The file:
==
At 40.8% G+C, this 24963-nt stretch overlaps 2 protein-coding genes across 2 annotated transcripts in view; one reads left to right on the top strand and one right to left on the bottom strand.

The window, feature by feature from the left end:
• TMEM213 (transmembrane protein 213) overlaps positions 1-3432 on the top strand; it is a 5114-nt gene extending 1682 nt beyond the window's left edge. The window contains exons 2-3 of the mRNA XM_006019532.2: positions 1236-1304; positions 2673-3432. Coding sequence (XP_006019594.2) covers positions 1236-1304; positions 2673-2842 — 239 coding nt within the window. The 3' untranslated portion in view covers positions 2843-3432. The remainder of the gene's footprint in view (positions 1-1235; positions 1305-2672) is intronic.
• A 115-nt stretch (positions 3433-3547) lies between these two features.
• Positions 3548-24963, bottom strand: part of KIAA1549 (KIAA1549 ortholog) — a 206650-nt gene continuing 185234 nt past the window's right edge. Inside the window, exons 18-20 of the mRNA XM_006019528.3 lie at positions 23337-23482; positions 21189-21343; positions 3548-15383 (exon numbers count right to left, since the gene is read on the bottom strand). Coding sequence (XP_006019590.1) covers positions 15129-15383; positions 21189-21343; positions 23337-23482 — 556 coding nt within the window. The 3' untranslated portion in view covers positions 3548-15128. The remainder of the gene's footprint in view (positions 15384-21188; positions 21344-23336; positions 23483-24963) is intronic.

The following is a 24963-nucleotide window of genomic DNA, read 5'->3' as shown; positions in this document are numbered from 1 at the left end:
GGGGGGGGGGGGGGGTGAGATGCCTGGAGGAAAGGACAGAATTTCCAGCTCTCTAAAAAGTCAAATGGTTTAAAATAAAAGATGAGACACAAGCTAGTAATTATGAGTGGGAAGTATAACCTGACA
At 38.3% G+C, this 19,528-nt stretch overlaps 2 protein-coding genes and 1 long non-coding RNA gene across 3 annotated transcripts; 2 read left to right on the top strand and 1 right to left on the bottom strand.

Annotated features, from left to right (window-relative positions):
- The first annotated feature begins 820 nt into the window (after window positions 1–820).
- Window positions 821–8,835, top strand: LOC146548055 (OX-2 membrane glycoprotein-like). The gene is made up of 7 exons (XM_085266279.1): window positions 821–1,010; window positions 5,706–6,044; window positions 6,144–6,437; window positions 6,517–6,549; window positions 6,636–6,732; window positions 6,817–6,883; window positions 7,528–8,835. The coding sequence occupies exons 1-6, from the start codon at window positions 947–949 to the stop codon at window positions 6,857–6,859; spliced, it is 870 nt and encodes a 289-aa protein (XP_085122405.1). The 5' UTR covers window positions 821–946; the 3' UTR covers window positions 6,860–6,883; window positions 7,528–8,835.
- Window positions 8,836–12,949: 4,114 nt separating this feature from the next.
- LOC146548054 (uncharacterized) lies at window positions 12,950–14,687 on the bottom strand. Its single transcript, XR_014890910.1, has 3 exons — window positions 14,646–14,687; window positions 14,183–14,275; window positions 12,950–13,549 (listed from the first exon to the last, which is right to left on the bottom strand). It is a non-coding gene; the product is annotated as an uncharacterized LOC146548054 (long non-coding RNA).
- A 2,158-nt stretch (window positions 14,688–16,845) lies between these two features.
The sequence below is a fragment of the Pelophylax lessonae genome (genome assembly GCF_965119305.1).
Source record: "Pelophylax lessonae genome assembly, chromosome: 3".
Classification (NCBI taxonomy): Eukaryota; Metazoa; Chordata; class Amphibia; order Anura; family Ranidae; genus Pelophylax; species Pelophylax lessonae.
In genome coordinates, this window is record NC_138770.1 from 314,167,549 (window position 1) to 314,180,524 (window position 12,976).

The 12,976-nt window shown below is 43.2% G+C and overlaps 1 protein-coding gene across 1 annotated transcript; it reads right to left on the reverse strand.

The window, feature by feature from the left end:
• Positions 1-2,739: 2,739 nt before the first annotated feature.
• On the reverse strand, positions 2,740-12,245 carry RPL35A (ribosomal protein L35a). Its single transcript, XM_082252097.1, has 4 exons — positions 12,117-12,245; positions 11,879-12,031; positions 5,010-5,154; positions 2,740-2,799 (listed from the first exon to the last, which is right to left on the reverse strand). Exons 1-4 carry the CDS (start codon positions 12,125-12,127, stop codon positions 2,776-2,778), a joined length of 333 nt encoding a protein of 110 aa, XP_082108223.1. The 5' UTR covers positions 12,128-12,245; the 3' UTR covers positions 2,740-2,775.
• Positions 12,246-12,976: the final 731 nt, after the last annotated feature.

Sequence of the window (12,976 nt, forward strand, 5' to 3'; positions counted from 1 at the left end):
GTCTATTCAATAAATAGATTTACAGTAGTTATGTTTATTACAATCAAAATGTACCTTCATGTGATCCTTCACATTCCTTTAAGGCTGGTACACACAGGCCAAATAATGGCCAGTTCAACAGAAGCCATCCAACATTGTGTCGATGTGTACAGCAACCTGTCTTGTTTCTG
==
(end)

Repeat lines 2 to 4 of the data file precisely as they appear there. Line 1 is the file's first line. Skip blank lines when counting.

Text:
The window, feature by feature from the left end:
• TMEM213 (transmembrane protein 213) overlaps positions 1-3432 on the top strand; it is a 5114-nt gene extending 1682 nt beyond the window's left edge. The window contains exons 2-3 of the mRNA XM_006019532.2: positions 1236-1304; positions 2673-3432. Coding sequence (XP_006019594.2) covers positions 1236-1304; positions 2673-2842 — 239 coding nt within the window. The 3' untranslated portion in view covers positions 2843-3432. The remainder of the gene's footprint in view (positions 1-1235; positions 1305-2672) is intronic.
• A 115-nt stretch (positions 3433-3547) lies between these two features.